2. I remember when hwy 101 became Main street in Cloverdale. As a kid I would drive through there all the time to go fishing at Clear Lake or diving on the Mendocino coast. I went through last year and boy has that town changed. Next time I'll know to stop by the Starry Net Cafe.


      9 Replies
      1. re: Nathan Lee

        Yes, it has changed a lot since Del Webb developed a retiree subdivision here. Watching the shift in product line at the grocery store has mirrored the change in demographic. First the Odwalla case appeared, then cheeses other than prepacked jack and colby, and now an organic produce section! However, there are still meth drug busts, kiddie porn rings, and folks with no jobs.

        The road to the coast past Lake Sonoma has been straightened out a lot. I still wouldn't want to drive it at night, but I took that route to Salt Point last year and was pleasantly surprised at how much work has been done on it.

        I hope Starry Net Cafe sticks around. The lease is up in January, and with the downturn, the owner seemed like he wasn't sure whether he'd renew.

        Have you ever tried fishing for steelhead on the Russian River? The season opens in November. The river bank is walkable from my house, but I've not fished it. Maybe there's an 11 lb. steelhead trout with my name on it.



        1. re: Melanie Wong

          I went one time with S. Chung, but didn't catch anything except a cold :) I do take the 128 to Van Dam state park for abalone. Did you go to the abalone festival that was held there Oct. 11th-12th?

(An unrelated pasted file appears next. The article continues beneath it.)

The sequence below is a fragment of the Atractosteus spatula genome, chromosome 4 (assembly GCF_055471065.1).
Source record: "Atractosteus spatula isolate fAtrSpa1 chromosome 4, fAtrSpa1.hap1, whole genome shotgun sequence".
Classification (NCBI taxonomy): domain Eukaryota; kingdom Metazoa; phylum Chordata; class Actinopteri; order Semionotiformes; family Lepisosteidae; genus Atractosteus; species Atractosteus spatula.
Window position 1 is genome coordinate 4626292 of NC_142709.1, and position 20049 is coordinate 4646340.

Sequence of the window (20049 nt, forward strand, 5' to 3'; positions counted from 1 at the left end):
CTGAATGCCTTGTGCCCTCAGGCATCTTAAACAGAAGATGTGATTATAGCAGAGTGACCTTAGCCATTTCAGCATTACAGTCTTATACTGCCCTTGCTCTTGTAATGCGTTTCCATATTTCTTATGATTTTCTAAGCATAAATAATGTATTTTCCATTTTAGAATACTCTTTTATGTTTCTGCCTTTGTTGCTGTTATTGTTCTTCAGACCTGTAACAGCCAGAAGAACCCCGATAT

1. re: Nathan Lee

            If you two expert fishermen couldn't catch a trout, what chance do I have?

            When I posted earlier, I couldn't remember the name of the road. It's Skaggs Springs Road which is the most direct route to the coast from Cloverdale, dropping you off at Stewarts Point, just south of Sea Ranch. Yes, Hwy 128 has been de-curved too in the last decade.

            I missed the abalone festival. I was in Salinas at my Auntie Edythe's 90th birthday party.


            1. re: Melanie Wong


              We're no experts at steelhead fishing. It was a shot in the dark. Your chances are good because you're walking distance to the river.

              I never took Skaggs Springs Road but did take a small winding (up there they all seem to be winding) road off the 128 that connects to hwy 1 several miles north of Pt. Arena. In the town of Pt. Arena there's a great bakery. I think the owner was from France. Unfortunately I never savored her creations as I'm always famished after a dive. Sometimes the food never touches my molars.